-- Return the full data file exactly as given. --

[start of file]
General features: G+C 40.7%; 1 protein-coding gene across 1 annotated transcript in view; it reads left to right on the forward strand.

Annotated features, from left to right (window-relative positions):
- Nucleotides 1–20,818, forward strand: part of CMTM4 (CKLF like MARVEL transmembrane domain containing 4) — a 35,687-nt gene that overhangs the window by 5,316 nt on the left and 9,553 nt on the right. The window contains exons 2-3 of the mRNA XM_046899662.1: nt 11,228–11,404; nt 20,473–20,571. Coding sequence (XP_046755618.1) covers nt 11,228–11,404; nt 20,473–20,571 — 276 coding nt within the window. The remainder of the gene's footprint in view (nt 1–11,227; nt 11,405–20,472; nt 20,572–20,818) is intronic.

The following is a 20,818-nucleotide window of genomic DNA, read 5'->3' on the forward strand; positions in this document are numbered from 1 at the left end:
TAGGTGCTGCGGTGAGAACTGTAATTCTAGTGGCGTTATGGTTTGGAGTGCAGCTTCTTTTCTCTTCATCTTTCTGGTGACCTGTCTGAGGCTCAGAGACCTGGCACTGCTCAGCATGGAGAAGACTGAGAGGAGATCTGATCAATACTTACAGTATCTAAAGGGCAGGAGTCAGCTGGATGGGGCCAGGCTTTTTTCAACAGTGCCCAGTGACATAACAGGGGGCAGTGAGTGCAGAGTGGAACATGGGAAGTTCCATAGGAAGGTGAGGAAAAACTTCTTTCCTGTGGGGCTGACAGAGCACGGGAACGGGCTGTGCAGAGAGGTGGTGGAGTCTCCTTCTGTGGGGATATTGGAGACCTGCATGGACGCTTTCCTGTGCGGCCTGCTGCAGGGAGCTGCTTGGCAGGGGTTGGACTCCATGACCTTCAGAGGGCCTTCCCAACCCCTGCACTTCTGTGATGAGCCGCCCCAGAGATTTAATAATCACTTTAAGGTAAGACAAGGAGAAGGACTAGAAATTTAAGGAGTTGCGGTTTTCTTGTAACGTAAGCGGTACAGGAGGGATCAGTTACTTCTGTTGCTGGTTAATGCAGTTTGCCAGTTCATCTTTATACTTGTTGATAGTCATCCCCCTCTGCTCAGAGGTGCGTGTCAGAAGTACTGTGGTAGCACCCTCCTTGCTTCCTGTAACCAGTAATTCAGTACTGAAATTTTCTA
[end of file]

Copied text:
General features: G+C 40.7%; 1 protein-coding gene across 1 annotated transcript in view; it reads left to right on the forward strand.

Annotated features, from left to right (window-relative positions):
- Nucleotides 1–20,818, forward strand: part of CMTM4 (CKLF like MARVEL transmembrane domain containing 4) — a 35,687-nt gene that overhangs the window by 5,316 nt on the left and 9,553 nt on the right. The window contains exons 2-3 of the mRNA XM_046899662.1: nt 11,228–11,404; nt 20,473–20,571. Coding sequence (XP_046755618.1) covers nt 11,228–11,404; nt 20,473–20,571 — 276 coding nt within the window. The remainder of the gene's footprint in view (nt 1–11,227; nt 11,405–20,472; nt 20,572–20,818) is intronic.

The following is a 20,818-nucleotide window of genomic DNA, read 5'->3' on the forward strand; positions in this document are numbered from 1 at the left end:
TAGGTGCTGCGGTGAGAACTGTAATTCTAGTGGCGTTATGGTTTGGAGTGCAGCTTCTTTTCTCTTCATCTTTCTGGTGACCTGTCTGAGGCTCAGAGACCTGGCACTGCTCAGCATGGAGAAGACTGAGAGGAGATCTGATCAATACTTACAGTATCTAAAGGGCAGGAGTCAGCTGGATGGGGCCAGGCTTTTTTCAACAGTGCCCAGTGACATAACAGGGGGCAGTGAGTGCAGAGTGGAACATGGGAAGTTCCATAGGAAGGTGAGGAAAAACTTCTTTCCTGTGGGGCTGACAGAGCACGGGAACGGGCTGTGCAGAGAGGTGGTGGAGTCTCCTTCTGTGGGGATATTGGAGACCTGCATGGACGCTTTCCTGTGCGGCCTGCTGCAGGGAGCTGCTTGGCAGGGGTTGGACTCCATGACCTTCAGAGGGCCTTCCCAACCCCTGCACTTCTGTGATGAGCCGCCCCAGAGATTTAATAATCACTTTAAGGTAAGACAAGGAGAAGGACTAGAAATTTAAGGAGTTGCGGTTTTCTTGTAACGTAAGCGGTACAGGAGGGATCAGTTACTTCTGTTGCTGGTTAATGCAGTTTGCCAGTTCATCTTTATACTTGTTGATAGTCATCCCCCTCTGCTCAGAGGTGCGTGTCAGAAGTACTGTGGTAGCACCCTCCTTGCTTCCTGTAACCAGTAATTCAGTACTGAAATTTTCTA